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Yesterday, at about 2:30, a doctor told my wife, “Worst case scenario… you die.”  They were worried about a blood clot in her leg.  Needless to say, we were at the hospital for 8 hours, but the test results showed that nothing was wrong.  She went home without needing any treatment at all.

As some of you know, this scenario has happened before.  In late August / September, two doctors were worried that I could be dying, but it turned out to be a relatively minor condition.  Yet another time this year, God has changed our red flags to white.

Not only is God good, but He must also have a sense of humor.  We ended up leaving the hospital last night laughing quite a bit.  Even when our car didn’t start in the parking garage (not a pleasant surprise!), God helped us get home quickly.  Strange, but God has creative ways to get through to us. 

The moral of the story is:  Don’t let false starts get you worried.  Be confident that “He who began a good work in you will complete it until the day of Jesus Christ.”  (Philippians 1:6)  And remember that no matter what, God will bring you home.

Please keep us in prayer tonight and tomorrow.  My wife will begin labor, and although it won’t be easy, please pray that the pain and discomfort is as minimal as possible.  For me, just pray that I can eat something and that I don’t faint!

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My wife and I are anticipating the birth of our first daughter, EGJ. (Her full name is top secret for now!) Her arrival could be anytime from now until May 11th, and I am thrilled to the point of tears. Our baby is just about to begin her journey, while I am continuing on mine. What a crazy, miraculous world we live in.

Significant events, such as a birth or a death, force us to revisit the topic of life. Most days we slide on by, carrying on our regular activities, but once in a while we have a chance to slow down and ask once again, “What is life really about?” Thankfully, from a Christian perspective, we can narrow it down quite succinctly:

All this is from God, who reconciled us to himself through Christ and gave us the ministry of reconciliation that God was reconciling the world to himself in Christ, not counting people’s sins against them. And he has committed to us the message of reconciliation. We are therefore Christ’s ambassadors, as though God were making his appeal through us. We beg you on Christ’s behalf: Be reconciled to God. God made him who had no sin to be sin for us, so that in him we might become the righteousness of God. (2 Corinthians 5:18-21)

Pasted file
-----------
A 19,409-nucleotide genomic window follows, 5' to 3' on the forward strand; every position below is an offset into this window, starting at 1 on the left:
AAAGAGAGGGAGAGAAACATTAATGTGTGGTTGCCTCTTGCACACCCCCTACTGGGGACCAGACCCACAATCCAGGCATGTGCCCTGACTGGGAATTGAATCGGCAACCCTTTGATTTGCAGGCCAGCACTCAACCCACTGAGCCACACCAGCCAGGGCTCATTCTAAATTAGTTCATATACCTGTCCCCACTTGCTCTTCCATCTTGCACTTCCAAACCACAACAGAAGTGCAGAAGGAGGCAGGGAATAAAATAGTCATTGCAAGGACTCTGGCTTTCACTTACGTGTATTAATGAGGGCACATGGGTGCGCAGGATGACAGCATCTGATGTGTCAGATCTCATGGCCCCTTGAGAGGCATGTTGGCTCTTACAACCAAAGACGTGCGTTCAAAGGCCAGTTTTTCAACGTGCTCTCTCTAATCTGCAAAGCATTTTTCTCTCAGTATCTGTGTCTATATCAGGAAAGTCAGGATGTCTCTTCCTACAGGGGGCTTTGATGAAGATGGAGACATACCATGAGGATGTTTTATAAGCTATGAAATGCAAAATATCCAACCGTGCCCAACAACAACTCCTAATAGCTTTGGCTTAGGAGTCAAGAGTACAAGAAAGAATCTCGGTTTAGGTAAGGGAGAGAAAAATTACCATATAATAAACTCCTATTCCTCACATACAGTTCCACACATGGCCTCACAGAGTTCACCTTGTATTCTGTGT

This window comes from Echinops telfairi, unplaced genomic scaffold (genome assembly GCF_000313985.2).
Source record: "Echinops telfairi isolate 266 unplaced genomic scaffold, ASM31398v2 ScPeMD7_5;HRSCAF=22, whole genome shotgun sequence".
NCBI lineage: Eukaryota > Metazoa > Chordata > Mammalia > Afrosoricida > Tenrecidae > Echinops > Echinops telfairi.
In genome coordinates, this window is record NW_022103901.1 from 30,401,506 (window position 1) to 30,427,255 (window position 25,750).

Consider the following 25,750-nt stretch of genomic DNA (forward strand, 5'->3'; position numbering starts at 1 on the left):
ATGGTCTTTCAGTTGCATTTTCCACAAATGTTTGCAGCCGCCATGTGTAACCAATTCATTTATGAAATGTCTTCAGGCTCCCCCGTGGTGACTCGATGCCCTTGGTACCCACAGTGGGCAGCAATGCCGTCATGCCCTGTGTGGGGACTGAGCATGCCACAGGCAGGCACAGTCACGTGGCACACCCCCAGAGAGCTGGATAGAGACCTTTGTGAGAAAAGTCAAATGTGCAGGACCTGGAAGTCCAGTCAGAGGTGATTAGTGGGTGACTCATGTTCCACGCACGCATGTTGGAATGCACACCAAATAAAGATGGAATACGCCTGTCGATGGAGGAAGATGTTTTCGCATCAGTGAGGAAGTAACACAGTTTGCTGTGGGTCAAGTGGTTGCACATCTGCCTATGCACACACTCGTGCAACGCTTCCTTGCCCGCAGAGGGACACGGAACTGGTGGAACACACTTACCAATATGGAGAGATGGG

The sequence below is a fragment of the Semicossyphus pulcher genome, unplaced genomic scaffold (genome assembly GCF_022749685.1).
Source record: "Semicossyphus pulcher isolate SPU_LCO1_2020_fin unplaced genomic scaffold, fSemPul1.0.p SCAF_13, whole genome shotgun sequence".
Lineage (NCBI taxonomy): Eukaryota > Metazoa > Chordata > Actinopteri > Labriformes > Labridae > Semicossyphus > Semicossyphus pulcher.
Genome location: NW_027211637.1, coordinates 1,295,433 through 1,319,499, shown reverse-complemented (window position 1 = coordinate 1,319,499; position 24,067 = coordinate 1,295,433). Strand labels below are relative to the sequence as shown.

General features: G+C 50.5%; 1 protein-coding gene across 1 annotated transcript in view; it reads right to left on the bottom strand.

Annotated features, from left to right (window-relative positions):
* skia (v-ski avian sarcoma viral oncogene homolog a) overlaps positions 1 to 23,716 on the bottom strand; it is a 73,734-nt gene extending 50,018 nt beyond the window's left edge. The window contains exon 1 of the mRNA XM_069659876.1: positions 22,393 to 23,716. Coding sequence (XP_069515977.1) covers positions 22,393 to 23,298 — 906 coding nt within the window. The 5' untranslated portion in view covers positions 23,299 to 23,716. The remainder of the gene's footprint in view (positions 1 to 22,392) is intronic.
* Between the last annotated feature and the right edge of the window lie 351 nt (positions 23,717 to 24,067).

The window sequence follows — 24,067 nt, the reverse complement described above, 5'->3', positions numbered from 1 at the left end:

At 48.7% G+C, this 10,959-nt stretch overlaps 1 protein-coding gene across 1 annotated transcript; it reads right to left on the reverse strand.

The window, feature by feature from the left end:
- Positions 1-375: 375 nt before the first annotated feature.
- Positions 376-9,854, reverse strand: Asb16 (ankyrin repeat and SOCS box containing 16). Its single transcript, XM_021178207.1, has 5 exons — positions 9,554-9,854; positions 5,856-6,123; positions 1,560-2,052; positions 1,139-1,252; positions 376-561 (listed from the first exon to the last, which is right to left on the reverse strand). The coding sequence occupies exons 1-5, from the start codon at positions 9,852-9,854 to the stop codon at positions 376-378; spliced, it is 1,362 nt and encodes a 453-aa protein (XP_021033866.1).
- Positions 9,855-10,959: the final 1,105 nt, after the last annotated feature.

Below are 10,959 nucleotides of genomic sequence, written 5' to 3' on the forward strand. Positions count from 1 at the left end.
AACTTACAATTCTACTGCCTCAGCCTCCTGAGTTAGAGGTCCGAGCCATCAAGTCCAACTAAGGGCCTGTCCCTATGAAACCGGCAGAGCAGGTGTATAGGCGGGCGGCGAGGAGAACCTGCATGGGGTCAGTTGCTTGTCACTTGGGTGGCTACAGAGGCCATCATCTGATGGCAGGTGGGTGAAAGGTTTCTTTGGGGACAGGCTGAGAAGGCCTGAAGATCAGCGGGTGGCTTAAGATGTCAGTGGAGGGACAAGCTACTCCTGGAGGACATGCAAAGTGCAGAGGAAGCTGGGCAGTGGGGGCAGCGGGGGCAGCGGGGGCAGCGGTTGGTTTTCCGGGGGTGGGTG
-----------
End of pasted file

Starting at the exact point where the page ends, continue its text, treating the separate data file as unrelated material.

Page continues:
With only a few words, Paul words summarizes the meaning of the cosmos: (1) God was, and is, reconciling the world to Himself; (2) God does not count our sins against us; (3) and we have been given the message of reconciliation. Everything else should be influenced by those truths.

On a given day, we tend to forget about one or more of those aspects. We forget about God’s global perspective and the breadth of His salvation. We forget about the problem of sin and how God extends His mercy to us. Or we forget to beg others to be reconciled. On some days, maybe we forget all three.

Life is a jumble of activities, but let us never lose sight of what life is about. Whether you are breathing your first breath, driving to work, kissing your spouse, or saying your farewells, it all begins and end with God. The joy of life is that we can all be reconciled.

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Every disciple of Christ is called to ministry; it is a calling for everyone. Our response to that call, however, usually involves either feelings of inadequacy or self-sufficiency:

(1) Some disciples feel inadequate to be serving on behalf of Christ. Whether because of limited education or lack of experience, these disciples often feel as if someone else could do a better job. They are constantly second guessing themselves.

(2) Other disciples feel fully prepared to be serving. Because of their training, experience, or resume, these disciples know what ministry is all about. They have learned some successful tools of ministry and know what they need to be successful.

We tend towards one extreme or the other, yet both are equally treacherous. In both cases, the minister subtly places confidence in himself. Success (or failure) is dependent on what a person knows or does.

Paul had a strikingly different view of ministry. Our confidence, wrote Paul, “is ours through Christ. Not that we are competent in ourselves to claim anything for ourselves, but our competence comes from God.” (2 Cor. 3:4-5) Unlike many, Paul never boasted about his talents or ministry accomplishments. He gave total credit to God.

Paul’s attitude, although foreign to our entrepreneurial culture, is realistic. We are nothing in ourselves, and we do not deserve to claim anything for ourselves. Our competence comes from God alone.

The idea that God “has made us competent” is more powerful than some of us may like to accept. It means that anyone — anyone — regardless of their background, can be a minister. Ministry has little to do with us, but everything to do with Him. Once we get over our own personal feelings, this powerful truth can elevate us to new heights in ministry.

So in response to His Word, may God grant us the humility that we need for effective ministry — that we would see ourselves as completely incompetent apart from Christ — and may He empower us with unspeakable confidence in Christ to accomplish more than we could ever imagine on our own.